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Mobile Suit Gundam: Iron-Blooded Orphans
Episode 36

by Lauren Orsini,

How would you rate episode 36 of
Mobile Suit Gundam: Iron-Blooded Orphans (TV 2) ?
Community score: 4.4

We were only a few minutes into this week of Mobile Suit Gundam: Iron-Blooded Orphans before I realized I was wrong about a few things. So the Pluma is the name of the subunit, not the giant mystery laser-beam dispenser. But you don't need to recognize the names of the new mecha to realize that we're on the precipice of something huge. It's only the tenth episode of the second season, but we're probably at the final battle already, or at least the start of it. Okada may have injected a lot of character drama and world-building into Iron-Blooded Orphans, which means a lot of battle-free episodes, but the show's eventual action does have serious payoffs. That said, this episode left me with a lot of questions, few answers, and flubbed some character development in a rare misstep, making it less majestic than your average Orphans episode.

This mobile armor is giving me serious flashbacks to Evangelion. It turns out that the angels are the bad guys. We've known for a long time that the 72 Gundam frames were named after devils. Does that mean there are 72 angelic Mobile Armor? McGillis tells us that Gjallarhorn was founded when it won the Calamity War and defeated the angels, but who did they win against? Who thought it was a good idea to create massive, self-replicating, self-fixing and fueling mobile armor whose only motive is to go to places as densely populated as possible and massacre every human there? It's an extremely terrifying discovery, but every revelation brings with it more questions. Not that anybody has any time to ponder those questions, thanks to Iok.

What the heck happened to Iok? Previously, he was a fairly underdeveloped character, a gregarious yes-man to Rustal and a somewhat-foil to the mercurial Julietta. Now he's a man with a death wish apparently, ready to charge headfirst into an awakened ancient power without any idea how badly he screwed things up for everyone—TWICE. After the monster massacred his men, you'd think he'd have learned something. Then after witnessing the sheer power of its beam weapon, the likes of which we haven't seen anywhere else in Orphans, you'd think he'd wise up the second time around. Julietta arrives just in time to mock him, but perhaps not soon enough to clean up his mess. It'll most likely be up to Mikazuki, who came out of this episode looking almost mythically heroic. When he saves Ride just in the nick of time, his entrance feels legendary. The Barbados Lupus's design is really growing on me.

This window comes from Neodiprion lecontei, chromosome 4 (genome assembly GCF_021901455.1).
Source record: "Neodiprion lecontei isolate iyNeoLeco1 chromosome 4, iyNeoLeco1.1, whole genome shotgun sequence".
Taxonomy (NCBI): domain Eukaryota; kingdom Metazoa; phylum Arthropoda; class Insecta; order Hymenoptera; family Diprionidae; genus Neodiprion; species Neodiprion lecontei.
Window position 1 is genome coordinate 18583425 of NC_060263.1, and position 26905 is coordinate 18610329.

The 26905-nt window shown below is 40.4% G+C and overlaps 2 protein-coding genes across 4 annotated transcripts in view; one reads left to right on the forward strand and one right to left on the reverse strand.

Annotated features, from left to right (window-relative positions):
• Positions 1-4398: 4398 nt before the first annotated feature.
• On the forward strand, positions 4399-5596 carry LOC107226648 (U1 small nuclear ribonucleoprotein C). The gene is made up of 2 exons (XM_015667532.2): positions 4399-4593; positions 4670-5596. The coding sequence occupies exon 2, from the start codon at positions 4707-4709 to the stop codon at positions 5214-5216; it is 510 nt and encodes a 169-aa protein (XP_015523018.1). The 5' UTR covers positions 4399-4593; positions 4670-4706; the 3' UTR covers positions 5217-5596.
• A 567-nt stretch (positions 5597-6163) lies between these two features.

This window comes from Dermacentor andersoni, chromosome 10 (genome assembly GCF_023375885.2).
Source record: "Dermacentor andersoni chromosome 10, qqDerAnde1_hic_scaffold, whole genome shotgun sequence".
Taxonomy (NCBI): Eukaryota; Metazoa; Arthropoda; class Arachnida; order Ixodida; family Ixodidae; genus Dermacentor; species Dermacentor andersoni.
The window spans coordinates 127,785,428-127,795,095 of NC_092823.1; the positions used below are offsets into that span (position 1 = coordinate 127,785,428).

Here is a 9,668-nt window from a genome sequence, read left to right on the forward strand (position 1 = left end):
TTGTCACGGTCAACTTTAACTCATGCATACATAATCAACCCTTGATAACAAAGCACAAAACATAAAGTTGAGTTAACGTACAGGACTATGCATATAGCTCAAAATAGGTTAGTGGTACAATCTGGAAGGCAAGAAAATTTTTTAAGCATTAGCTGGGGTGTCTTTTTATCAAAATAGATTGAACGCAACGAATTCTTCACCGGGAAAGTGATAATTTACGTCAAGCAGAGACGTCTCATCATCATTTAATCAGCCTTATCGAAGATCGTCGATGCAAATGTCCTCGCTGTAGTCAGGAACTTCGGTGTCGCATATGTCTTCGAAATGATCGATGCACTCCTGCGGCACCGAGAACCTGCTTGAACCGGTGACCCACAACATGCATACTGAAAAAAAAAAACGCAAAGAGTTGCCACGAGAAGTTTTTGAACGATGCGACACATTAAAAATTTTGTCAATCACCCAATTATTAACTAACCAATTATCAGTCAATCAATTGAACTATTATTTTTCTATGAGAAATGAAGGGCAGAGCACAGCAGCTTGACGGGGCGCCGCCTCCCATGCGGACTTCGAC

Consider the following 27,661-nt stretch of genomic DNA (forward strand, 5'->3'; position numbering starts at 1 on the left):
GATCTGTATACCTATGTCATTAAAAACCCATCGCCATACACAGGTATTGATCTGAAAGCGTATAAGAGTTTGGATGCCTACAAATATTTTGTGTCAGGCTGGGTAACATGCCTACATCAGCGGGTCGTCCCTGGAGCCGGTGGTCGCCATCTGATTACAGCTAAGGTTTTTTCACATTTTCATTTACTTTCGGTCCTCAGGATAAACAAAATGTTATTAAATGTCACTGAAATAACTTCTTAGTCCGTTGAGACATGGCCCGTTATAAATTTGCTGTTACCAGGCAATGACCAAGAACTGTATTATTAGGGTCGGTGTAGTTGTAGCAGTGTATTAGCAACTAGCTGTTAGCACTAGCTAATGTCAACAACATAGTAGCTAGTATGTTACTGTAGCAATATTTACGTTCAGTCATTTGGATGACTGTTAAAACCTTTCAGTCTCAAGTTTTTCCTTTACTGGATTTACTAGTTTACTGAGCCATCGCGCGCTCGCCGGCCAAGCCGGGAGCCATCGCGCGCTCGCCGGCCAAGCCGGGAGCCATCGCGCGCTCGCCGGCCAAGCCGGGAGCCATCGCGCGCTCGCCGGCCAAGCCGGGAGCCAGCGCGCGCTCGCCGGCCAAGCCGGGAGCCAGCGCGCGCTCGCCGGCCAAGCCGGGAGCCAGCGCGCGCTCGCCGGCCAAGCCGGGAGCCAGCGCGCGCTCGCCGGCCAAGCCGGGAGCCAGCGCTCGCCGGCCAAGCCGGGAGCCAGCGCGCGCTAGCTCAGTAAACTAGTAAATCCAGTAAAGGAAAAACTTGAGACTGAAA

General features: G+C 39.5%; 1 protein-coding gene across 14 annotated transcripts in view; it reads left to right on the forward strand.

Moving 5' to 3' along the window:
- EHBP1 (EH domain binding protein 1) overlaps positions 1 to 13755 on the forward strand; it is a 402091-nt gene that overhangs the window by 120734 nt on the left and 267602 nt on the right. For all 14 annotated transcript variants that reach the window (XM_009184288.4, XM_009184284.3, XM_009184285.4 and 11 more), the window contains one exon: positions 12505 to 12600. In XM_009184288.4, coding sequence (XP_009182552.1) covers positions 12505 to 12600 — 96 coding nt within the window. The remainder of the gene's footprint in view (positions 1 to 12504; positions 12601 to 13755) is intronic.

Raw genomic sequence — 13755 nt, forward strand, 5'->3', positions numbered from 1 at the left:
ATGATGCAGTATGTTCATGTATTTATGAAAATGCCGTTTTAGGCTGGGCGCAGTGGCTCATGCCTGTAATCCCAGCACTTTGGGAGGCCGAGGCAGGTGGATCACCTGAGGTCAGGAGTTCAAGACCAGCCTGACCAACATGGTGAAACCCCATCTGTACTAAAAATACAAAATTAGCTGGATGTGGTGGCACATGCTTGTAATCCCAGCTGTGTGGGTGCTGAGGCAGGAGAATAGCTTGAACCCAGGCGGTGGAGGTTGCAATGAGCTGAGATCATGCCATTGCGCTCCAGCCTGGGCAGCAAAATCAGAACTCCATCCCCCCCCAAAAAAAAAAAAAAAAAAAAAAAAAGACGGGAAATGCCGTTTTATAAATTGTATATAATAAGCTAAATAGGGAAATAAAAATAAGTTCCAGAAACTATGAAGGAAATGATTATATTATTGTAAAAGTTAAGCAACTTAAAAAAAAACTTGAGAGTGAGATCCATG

Fortunately, Mikazuki and company are as level-head about this as anything. Rather than call it an angel or anything so extraordinary, Mika calls their enemy “that bird” and is quick to observe that even if it's strong, it's still just a machine. Meanwhile, Atra and Kudelia have so much faith in their boyfriend that they're not even going to evacuate Chryse—which is going to ensure that Mikazuki has a lot more on the line than just his comrades' lives when battling. This scene shows so much character growth for all three of them—in Kudelia's maturity and acknowledgement of her privileged status, in Atra's ever-increasing bravery, and in Mikazuki's ability to trust the two of them to do what they think is best.

Tekkadan has a plan to beat the angel, but it's already backfired once thanks to Iok, and now it's in trouble again thanks to Vidar's dramatic appearance in front of McGillis. I get where you're coming from, Gaelio, but now is a terrible time to exact your revenge. The next episode is primed to be action-packed, and hopefully it'll make a little more sense than this week.

Rating: B

Mobile Suit Gundam: Iron-Blooded Orphans is available streaming at Daisuki.net.

Lauren writes about geek careers at Otaku Journalist

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